Many children experience mood swings or “Ups” and “Downs” in life, but the shifts a child who is Bipolar exhibits, are much more powerful. The mood swings are more extreme and are accompanied by changes in sleep, energy level, and the ability to think clearly. Bipolar symptoms are so strong, they can make it hard for a child to do well in school or get along with friends and family members. The illness can also be dangerous. Some young people with Bipolar disorder try to hurt themselves or attempt suicide. Symptoms of Bipolar disorder fall into two categories, mania and Depression.
Mania which can last up to three months if untreated, may include symptoms such as elevated levels energy, reduced need for rest, and severe loss of fully understanding reality.
Depression can include symptoms such as reduced energy, lower motivation than what the child is used to, and little interest in daily activities. Depression could come before or after a manic, hypomanic, or normal period of mood episodes can last days or months at a time and may also be associated with suicidal thoughts.
Bipolar disorder can be classified into: Bipolar I Disorder, Bipolar II Disorder, Cyclothymic Disorder, Rapid Cycling and Mixed Episode.
Bipolar I Disorder: Bipolar I Disorder is given when a child has at least one episode of mania. While a person with Bipolar I might only experience manic episodes, it often includes episodes of Depression and hypomania. Hypomania includes the same symptoms of mania but can be shorter in duration and less severe. They do not include symptoms of psychosis or require hospitalization.
Bipolar II Disorder: Bipolar II Disorder includes at least one major depressive episode and at least one hypomanic episode. Children with Bipolar II also tend to have longer periods of Depression than people with Bipolar I.
Cyclothymic Disorder: Sometimes called Cyclothymia, this disorder includes episodes of hypomania and depressive symptoms that occur on a fairly regular basis. While changes in mood are not as extreme as those associated with Bipolar I and Bipolar II Disorders, it can still cause serious problems in a child’s life and may later progress to symptoms of mania, hypomania, and Depression.
Rapid Cycling: Rapid cycling is a term used when a child experiences four or more episodes of hypomania, mania, or Depression within a 12-month time period.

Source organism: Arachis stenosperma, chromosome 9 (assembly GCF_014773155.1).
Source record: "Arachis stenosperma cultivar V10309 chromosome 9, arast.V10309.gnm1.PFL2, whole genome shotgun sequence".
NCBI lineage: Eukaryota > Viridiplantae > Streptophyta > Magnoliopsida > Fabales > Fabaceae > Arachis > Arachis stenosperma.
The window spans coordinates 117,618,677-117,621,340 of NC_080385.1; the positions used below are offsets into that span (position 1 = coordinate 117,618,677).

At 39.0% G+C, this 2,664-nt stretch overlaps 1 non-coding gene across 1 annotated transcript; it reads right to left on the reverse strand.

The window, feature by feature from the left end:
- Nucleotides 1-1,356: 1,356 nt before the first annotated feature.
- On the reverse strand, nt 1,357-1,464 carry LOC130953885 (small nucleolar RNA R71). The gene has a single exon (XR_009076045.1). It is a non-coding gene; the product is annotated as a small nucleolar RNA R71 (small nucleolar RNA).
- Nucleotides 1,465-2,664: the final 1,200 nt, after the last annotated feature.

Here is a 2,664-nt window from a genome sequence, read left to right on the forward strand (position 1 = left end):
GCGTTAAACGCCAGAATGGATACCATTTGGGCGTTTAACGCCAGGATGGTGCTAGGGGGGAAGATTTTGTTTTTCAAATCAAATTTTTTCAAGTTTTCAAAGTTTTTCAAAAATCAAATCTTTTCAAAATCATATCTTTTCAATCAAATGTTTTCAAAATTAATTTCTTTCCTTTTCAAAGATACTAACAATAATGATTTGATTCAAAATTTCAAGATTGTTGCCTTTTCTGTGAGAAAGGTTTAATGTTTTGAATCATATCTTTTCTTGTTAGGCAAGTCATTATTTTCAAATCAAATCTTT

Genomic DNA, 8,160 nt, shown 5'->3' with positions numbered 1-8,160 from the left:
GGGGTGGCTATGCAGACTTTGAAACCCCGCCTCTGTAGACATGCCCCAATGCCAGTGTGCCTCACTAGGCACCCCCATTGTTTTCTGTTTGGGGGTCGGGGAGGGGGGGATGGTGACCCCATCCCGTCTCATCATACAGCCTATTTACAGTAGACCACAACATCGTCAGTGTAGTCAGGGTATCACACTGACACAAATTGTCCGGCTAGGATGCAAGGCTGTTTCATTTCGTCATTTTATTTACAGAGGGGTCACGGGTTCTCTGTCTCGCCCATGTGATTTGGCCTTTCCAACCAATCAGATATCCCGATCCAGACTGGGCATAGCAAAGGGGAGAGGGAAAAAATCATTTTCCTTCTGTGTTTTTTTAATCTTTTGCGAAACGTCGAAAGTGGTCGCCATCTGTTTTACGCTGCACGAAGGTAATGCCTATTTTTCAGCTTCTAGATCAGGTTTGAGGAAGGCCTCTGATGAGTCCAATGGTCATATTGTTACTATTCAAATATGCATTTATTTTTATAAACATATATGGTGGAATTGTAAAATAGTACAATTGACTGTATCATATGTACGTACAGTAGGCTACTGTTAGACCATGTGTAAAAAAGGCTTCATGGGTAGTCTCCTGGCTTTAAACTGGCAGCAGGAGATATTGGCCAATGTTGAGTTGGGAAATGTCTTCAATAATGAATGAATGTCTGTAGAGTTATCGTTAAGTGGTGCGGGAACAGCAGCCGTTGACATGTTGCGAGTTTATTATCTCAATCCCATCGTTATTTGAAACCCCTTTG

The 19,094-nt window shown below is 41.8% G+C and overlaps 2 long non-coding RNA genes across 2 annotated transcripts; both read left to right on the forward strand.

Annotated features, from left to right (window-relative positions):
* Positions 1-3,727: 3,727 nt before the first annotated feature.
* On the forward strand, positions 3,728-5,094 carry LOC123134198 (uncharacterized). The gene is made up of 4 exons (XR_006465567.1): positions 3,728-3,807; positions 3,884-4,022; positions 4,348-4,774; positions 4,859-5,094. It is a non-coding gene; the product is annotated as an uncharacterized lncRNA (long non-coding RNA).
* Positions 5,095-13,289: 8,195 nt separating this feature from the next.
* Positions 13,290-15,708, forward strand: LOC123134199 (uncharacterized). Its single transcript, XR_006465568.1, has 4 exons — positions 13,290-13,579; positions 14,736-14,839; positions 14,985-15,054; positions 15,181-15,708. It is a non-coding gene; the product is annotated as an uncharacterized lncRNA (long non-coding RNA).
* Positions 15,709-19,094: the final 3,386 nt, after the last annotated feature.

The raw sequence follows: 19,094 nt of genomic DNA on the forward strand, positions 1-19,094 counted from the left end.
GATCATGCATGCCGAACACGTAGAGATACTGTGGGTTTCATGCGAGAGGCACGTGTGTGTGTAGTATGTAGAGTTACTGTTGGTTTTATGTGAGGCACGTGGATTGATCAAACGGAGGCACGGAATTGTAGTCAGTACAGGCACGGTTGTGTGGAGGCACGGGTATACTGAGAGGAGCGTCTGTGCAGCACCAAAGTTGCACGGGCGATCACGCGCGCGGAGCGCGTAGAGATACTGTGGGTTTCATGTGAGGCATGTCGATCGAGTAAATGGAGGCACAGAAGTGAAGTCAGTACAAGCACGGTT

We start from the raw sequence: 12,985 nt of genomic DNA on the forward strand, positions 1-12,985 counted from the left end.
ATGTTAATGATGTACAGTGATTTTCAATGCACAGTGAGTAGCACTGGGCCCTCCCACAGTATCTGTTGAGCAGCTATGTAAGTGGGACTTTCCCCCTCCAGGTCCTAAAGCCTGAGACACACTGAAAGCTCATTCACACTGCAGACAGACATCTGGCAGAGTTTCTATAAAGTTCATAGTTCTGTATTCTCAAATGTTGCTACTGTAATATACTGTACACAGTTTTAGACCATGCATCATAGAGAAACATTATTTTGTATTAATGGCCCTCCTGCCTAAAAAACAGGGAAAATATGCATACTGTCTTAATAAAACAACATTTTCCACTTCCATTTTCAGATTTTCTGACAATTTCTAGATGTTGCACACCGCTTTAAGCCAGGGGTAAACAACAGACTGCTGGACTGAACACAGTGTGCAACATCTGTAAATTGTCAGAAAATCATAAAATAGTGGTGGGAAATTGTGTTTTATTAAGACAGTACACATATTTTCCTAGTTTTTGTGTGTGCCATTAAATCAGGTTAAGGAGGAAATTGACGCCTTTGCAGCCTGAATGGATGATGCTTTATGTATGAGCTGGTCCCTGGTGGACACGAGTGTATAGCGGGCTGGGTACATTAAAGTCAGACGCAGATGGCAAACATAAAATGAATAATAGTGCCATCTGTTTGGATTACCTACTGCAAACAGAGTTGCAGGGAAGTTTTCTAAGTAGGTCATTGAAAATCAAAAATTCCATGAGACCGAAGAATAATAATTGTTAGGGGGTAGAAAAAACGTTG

Mixed Episode: A mixed episode occurs when a child is experiencing symptoms of both Depression and mania or hypomania at the same time. Children with Bipolar disorders are at an increased risk for suicide, and this risk is thought to be especially high during mixed episodes.
IDCC wants you to know that you and your child are not alone. We help your children do the things they enjoy by developing and teaching them to follow a treatment plan, dramatically reducing many of the symptoms of Bipolar Disorder. Children with various mental health conditions can and do pursue higher education, succeed in their careers, make friends and have stable relationships. Clinicians are trained in destigmatizing the therapy process and to listen to children and their families, through which they are made aware of the cultures of the clients they treat. This ensures that children and their families feel as comfortable with the therapy process as possible
Proper treatment helps most children living with Bipolar Disorder control their mood swings and other symptoms. Because Bipolar disorder is a chronic illness, treatment must be ongoing. If left untreated, the symptoms of Bipolar disorder can get worse. Thus, diagnosing it early and beginning treatment as soon as possible is very important. Treating Bipolar Disorder may include medication, psychotherapy, education, self-management strategies and external supports such as family, friends and support groups.
There is no single approach to treating Bipolar disorder usually there are two or three therapies going on at the same time as well as medication.
Cognitive Behavioral Therapy (CBT) helps change the negative thinking and behavior associated with Depression. The goal of this therapy is to help your child recognize negative thoughts and to teach coping strategies.
Family-Focused Therapy helps children with Bipolar Disorder learn about the illness and carry out a treatment plan.
Psychotherapy focused on self-care and stress regulation, helps children improve their self-care, recognize patterns of the onset of the symptoms and manage stress.